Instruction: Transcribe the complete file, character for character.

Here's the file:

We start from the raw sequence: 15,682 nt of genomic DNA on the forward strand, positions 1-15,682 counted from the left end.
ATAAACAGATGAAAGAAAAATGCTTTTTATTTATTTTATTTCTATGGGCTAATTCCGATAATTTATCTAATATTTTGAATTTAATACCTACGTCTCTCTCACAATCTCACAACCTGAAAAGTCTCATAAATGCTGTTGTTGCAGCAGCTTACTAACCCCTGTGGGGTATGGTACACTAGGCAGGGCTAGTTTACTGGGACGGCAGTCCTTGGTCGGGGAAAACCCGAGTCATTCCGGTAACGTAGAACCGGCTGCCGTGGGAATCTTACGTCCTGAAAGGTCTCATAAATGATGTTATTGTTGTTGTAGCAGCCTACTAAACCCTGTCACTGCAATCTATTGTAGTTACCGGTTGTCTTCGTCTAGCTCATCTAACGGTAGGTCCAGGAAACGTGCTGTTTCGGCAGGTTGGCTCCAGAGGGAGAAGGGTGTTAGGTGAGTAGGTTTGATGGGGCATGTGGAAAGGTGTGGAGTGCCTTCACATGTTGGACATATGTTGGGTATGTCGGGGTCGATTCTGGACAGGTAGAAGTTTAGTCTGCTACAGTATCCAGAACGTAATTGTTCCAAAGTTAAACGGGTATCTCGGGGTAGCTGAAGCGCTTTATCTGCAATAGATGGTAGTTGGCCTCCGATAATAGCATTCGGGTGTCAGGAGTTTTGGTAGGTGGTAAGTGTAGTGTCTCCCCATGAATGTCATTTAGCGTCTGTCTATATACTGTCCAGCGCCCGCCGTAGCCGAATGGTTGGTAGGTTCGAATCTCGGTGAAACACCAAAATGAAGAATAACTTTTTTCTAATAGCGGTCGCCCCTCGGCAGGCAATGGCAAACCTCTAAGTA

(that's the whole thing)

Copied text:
We start from the raw sequence: 15,682 nt of genomic DNA on the forward strand, positions 1-15,682 counted from the left end.
ATAAACAGATGAAAGAAAAATGCTTTTTATTTATTTTATTTCTATGGGCTAATTCCGATAATTTATCTAATATTTTGAATTTAATACCTACGTCTCTCTCACAATCTCACAACCTGAAAAGTCTCATAAATGCTGTTGTTGCAGCAGCTTACTAACCCCTGTGGGGTATGGTACACTAGGCAGGGCTAGTTTACTGGGACGGCAGTCCTTGGTCGGGGAAAACCCGAGTCATTCCGGTAACGTAGAACCGGCTGCCGTGGGAATCTTACGTCCTGAAAGGTCTCATAAATGATGTTATTGTTGTTGTAGCAGCCTACTAAACCCTGTCACTGCAATCTATTGTAGTTACCGGTTGTCTTCGTCTAGCTCATCTAACGGTAGGTCCAGGAAACGTGCTGTTTCGGCAGGTTGGCTCCAGAGGGAGAAGGGTGTTAGGTGAGTAGGTTTGATGGGGCATGTGGAAAGGTGTGGAGTGCCTTCACATGTTGGACATATGTTGGGTATGTCGGGGTCGATTCTGGACAGGTAGAAGTTTAGTCTGCTACAGTATCCAGAACGTAATTGTTCCAAAGTTAAACGGGTATCTCGGGGTAGCTGAAGCGCTTTATCTGCAATAGATGGTAGTTGGCCTCCGATAATAGCATTCGGGTGTCAGGAGTTTTGGTAGGTGGTAAGTGTAGTGTCTCCCCATGAATGTCATTTAGCGTCTGTCTATATACTGTCCAGCGCCCGCCGTAGCCGAATGGTTGGTAGGTTCGAATCTCGGTGAAACACCAAAATGAAGAATAACTTTTTTCTAATAGCGGTCGCCCCTCGGCAGGCAATGGCAAACCTCTAAGTA